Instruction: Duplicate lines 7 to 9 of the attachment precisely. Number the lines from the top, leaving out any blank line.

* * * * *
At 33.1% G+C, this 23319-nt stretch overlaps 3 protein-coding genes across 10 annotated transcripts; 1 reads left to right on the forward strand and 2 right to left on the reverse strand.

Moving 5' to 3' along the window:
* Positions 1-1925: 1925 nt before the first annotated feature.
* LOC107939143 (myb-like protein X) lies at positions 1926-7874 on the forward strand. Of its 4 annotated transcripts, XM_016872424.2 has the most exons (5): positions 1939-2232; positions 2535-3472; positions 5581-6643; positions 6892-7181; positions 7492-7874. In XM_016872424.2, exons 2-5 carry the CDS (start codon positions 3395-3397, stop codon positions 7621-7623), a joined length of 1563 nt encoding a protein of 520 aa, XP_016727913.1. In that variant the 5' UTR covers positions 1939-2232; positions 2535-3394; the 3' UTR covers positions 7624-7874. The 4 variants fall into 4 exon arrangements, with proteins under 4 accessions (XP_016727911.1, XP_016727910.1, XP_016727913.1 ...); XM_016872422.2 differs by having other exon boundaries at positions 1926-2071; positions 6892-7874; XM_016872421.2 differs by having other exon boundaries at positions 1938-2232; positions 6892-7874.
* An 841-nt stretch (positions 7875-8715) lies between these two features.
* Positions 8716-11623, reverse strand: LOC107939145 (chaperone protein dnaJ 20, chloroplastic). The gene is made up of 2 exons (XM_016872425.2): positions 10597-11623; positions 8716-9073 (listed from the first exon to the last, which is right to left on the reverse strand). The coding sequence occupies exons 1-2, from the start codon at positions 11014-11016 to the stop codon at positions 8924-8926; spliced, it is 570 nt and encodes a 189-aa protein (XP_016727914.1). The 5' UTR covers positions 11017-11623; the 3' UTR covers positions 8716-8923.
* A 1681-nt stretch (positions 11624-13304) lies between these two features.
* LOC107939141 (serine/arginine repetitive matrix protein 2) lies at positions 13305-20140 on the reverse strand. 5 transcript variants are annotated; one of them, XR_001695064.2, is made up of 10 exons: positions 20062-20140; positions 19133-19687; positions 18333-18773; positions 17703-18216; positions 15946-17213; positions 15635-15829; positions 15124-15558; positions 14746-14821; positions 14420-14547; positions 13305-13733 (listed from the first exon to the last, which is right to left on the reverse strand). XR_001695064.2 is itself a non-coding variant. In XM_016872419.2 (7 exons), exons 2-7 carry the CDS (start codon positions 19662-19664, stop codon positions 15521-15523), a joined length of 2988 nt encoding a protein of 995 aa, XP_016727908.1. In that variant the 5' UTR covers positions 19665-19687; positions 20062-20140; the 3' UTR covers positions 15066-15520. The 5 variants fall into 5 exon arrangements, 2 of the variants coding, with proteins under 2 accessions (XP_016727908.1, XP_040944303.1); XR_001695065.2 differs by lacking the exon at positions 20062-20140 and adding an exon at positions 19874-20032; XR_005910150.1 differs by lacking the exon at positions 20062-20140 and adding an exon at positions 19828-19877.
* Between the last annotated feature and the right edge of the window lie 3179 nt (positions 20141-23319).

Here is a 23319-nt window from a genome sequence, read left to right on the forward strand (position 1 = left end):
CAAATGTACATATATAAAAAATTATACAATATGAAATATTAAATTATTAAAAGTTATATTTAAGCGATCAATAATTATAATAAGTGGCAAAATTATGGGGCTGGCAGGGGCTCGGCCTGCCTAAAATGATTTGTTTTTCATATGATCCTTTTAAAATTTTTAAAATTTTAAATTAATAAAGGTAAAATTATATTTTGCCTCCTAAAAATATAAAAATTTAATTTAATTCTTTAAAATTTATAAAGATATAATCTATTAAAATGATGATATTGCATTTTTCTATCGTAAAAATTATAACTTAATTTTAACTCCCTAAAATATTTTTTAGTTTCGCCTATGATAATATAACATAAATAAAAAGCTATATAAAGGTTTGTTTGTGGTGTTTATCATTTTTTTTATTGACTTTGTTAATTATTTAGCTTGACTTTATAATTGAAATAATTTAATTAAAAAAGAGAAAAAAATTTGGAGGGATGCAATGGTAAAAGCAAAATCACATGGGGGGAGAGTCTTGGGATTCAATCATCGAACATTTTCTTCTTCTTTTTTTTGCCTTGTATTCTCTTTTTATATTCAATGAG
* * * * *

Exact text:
* A 1681-nt stretch (positions 11624-13304) lies between these two features.
* LOC107939141 (serine/arginine repetitive matrix protein 2) lies at positions 13305-20140 on the reverse strand. 5 transcript variants are annotated; one of them, XR_001695064.2, is made up of 10 exons: positions 20062-20140; positions 19133-19687; positions 18333-18773; positions 17703-18216; positions 15946-17213; positions 15635-15829; positions 15124-15558; positions 14746-14821; positions 14420-14547; positions 13305-13733 (listed from the first exon to the last, which is right to left on the reverse strand). XR_001695064.2 is itself a non-coding variant. In XM_016872419.2 (7 exons), exons 2-7 carry the CDS (start codon positions 19662-19664, stop codon positions 15521-15523), a joined length of 2988 nt encoding a protein of 995 aa, XP_016727908.1. In that variant the 5' UTR covers positions 19665-19687; positions 20062-20140; the 3' UTR covers positions 15066-15520. The 5 variants fall into 5 exon arrangements, 2 of the variants coding, with proteins under 2 accessions (XP_016727908.1, XP_040944303.1); XR_001695065.2 differs by lacking the exon at positions 20062-20140 and adding an exon at positions 19874-20032; XR_005910150.1 differs by lacking the exon at positions 20062-20140 and adding an exon at positions 19828-19877.
* Between the last annotated feature and the right edge of the window lie 3179 nt (positions 20141-23319).